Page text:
Scripts: available from the HLT office. Contact Anna on1 : 534-1406 or email: email@example.com
Rehearses: July 28 to Sept 4. Tuesdays & Thursdays, 7.30-9:45pm, Sundays 2-5pm. Season: September 5-28.
Have you got what it takes? If so, we want to take what you’ve got!
Kiwifruits is a play that culminates in a drag revue with the whole cast. None of the musical numbers referred to are sung live. Kiwifruits is the name of a drag nightclub, and the cast lip-synch to recordings. Fay and Tatania will need to remove hair from their legs etc as necessary for the costuming. Accent: New Zealand variations. Setting: a drag nightclub that started as a typical Kiwi pub. Period: late 20th and early 21st century.
1. FAY GAY: Drag performer in his late 40s. He has star quality. He has to dance or at least move very well, as he performs in a dozen musical numbers during the show. He also has to apply make-up for another actor on stage. In many ways, he is the narrator of the show and is concerned with the well-being of the rest of the cast. A good actor with good comedy timing required. An Australian accent would be successful.
2. TATANIA: A drag performer and friend of Fay’s, Tatania is younger and according to the script “more beautiful than Fay”. Also has a dozen or so musical numbers to perform, so needs to be a dancer or good mover. Good acting and strong comedy timing required.
These two characters are the equivalent of the ugly sisters in this re-imagined Cinderella story, but they are not ugly in spirit, and not especially ugly as drag queens. There is also a touch of Fairy about them, as it were.
3. BEN CORONA: In his mid-20s, Ben is outgoing, confident and handsome. He sets himself the task of finding why the old pub failed, and in doing so has to perform/dance as a drag queen, so no facial hair. And no chest hair! He also impersonates a 70’s pop singer (male).
4. REX CORONA: A widower and owner of the Castle Road Tavern. Ben’s father, he is a typical “Kiwi joker”, who loves being the landlord of the tavern. He is in his 50s. He also doubles the offstage voice of Lez, the odd-job man. Minimal dance.
5. ALLISON: 19, shy and plain. Desperately in love with Ben. She is the equivalent of Cinderella, with the help of a Fairy Godmother or two. She has a more exuberant side at the end and is transformed from frump to glamorous during the show. Some dancing.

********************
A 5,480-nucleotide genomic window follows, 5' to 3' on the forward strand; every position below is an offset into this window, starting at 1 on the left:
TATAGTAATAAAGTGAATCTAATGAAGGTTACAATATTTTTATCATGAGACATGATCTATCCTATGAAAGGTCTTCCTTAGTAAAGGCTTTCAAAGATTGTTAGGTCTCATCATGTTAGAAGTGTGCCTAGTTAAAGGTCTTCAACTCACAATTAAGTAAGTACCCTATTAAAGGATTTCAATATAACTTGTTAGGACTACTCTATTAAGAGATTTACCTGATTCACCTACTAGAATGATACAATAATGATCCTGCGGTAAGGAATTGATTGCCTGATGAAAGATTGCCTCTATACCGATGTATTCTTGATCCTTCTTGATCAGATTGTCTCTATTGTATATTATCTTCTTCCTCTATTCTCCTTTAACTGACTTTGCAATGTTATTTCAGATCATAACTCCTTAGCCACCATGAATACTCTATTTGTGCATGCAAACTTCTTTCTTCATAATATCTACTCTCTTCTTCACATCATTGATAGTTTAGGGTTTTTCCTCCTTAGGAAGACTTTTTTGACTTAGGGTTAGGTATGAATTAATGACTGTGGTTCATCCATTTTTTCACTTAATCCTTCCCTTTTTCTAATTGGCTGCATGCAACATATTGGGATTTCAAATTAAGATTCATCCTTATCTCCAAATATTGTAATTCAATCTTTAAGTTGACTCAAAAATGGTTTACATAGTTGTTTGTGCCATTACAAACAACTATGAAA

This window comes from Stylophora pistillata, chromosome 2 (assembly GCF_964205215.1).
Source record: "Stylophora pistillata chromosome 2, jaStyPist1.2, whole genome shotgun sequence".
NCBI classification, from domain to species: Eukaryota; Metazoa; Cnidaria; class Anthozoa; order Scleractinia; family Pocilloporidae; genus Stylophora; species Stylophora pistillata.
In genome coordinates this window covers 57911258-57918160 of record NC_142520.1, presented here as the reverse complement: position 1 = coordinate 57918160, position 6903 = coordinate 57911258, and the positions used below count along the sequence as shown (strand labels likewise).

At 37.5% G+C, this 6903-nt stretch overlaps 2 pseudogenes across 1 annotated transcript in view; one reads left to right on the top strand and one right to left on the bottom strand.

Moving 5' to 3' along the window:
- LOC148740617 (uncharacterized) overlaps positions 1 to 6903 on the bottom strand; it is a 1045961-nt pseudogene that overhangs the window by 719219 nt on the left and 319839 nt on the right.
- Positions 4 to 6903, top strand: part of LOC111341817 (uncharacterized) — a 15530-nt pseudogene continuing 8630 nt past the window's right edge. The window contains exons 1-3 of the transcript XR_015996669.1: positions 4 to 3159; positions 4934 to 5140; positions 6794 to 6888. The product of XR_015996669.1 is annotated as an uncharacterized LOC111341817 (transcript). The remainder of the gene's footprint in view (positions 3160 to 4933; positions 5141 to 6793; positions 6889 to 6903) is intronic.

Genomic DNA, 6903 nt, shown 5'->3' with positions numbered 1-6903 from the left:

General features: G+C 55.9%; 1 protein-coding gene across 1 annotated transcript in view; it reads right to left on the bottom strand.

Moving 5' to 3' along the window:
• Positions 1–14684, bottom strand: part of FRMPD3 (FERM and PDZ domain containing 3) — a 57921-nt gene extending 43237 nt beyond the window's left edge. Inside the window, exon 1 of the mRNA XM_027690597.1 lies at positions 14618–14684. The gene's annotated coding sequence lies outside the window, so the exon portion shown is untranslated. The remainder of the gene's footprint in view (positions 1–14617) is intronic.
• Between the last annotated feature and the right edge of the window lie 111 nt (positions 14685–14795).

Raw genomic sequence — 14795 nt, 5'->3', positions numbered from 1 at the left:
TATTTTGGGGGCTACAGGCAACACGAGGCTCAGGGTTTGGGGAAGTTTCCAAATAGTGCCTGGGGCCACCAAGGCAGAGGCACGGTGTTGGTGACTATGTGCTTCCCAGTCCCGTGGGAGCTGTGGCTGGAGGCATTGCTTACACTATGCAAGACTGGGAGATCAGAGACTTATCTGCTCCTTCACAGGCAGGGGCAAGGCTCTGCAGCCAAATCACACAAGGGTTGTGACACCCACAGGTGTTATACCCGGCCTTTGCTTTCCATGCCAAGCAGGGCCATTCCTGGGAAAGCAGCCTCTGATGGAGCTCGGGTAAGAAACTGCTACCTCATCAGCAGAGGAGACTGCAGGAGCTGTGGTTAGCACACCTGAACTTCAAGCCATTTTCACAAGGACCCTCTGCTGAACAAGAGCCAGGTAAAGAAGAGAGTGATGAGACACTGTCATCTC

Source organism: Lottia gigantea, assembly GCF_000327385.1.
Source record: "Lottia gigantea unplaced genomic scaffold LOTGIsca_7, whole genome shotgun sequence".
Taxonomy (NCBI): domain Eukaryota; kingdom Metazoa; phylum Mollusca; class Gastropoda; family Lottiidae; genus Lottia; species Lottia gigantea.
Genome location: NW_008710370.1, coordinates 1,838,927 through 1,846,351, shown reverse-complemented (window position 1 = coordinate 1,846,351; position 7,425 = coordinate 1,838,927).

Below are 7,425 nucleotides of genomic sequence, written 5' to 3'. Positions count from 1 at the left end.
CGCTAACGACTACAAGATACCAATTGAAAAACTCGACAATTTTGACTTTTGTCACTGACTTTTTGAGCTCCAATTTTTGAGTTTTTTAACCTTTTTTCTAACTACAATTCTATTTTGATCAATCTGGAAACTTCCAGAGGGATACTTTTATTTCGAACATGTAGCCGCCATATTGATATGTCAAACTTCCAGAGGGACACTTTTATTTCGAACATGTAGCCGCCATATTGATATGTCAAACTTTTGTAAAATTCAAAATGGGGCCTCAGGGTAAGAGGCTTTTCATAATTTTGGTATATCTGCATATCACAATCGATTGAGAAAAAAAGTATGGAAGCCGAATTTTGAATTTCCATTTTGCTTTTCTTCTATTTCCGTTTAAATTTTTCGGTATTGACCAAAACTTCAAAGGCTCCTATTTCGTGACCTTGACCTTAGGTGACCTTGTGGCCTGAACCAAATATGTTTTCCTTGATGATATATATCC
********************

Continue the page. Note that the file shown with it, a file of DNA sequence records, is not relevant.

6. ERICA BLACK: In her 40s. She is the business manager of the Castle Road Tavern. Allison’s mother, she distrusts men following an earlier disappointment. She has a show-business background, and although she has given all that away, she can still strut her stuff and joins the dancing at the end with the glamour costumes to match the drag queens.
7. SERENA SELLERS: The lawyer working for The Castle. In her mid-20s, she has her eye on Ben, even when she is seeing other guys. She is definitely an assertive character. At the end of the play, she let’s her hair down with everyone else.
For a perusal script, contact the theatre, 534-1406, or firstname.lastname@example.org. NB: high heels are not necessary for the audition. Please wear clothing and shoes suitable for dancing, ie, no running shoes that will stick on the floor. Download audition pieces.
Dance rehearsals will start August by arrangement between cast members, the director and the choreographer. This particularly applies to Fay & Tatania, but will include others in the cast as well.
Season: Saturday, November 9 – Saturday, November 30; 16 performances.
THE DIRECTOR: John Fausett
A stalwart of Auckland Music Theatre, John has extensive experience in directing musical theatre around the country. His production of La Cage Aux Folles won Best Direction, Best Musical (Also best costume design, best choreography, best performed choreography) at the 2009 NAPTA awards.
For further information, John can be contacted on 846 6776 or via email: email@example.com.